In the mouse models of breast cancer studied by Werb's team, GATA3 normally restrains cancerous cells from breaking away from the main tumor and migrating to other organs.
It might be possible, Werb said, to develop drugs that inhibit breast cancer metastasis by re-activating these controls in cancerous cells that have lost the normal protein.
Many researchers who study early stages of cancer focus on abnormal genes and proteins that cause cells to expand their numbers rapidly, a hallmark of cancer.
However, the ability to spread to distant places and to eventually cause lethal complications requires not only cell division and tumor growth, but also changes in how the cancerous cell negotiates with its surroundings. This relationship must be altered to permit cancer to spread, according to earlier research findings by Werb and others.
"Many of the key processes in cancer that GATA3 suppresses take place outside the cell, in the surrounding environment," she said.
GATA3 is a master control for luminal cells, which line the milk-carrying ducts of the breast. In essence, GATA3 dictates the defining characteristics of a normal breast cell, Werb said.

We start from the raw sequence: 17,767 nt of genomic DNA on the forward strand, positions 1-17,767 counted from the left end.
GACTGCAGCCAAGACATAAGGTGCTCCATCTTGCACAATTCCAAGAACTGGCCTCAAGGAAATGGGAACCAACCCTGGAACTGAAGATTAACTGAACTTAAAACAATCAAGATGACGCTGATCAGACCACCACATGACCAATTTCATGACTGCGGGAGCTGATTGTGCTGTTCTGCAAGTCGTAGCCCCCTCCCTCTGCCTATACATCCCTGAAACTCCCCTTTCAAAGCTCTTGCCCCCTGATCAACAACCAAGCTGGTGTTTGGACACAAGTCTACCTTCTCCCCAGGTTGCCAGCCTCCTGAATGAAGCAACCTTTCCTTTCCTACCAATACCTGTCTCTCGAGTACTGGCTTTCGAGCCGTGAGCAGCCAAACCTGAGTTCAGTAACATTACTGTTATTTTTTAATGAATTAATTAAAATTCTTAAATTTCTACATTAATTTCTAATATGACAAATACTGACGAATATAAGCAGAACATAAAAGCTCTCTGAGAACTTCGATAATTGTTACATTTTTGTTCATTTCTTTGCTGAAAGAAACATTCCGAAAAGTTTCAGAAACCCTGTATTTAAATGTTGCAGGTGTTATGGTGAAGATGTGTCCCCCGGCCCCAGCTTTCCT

Luminal breast cancers are the most common form of the disease, and the hormones estrogen and progesterone drive their growth. Loss of the normal GATA3 protein as luminal breast cancers evolve is associated with a greater risk of death, Werb said, and occurs in roughly 10 percent of luminal breast cancer cases.
But, along with many other proteins, GATA3 also is absent in "triple negative," breast cancers, which are more often fatal. Triple negative breast cancers, which disproportionately affect black women and younger women, do not depend on the horm
|Contact: Jeffrey Norris|
University of California - San Francisco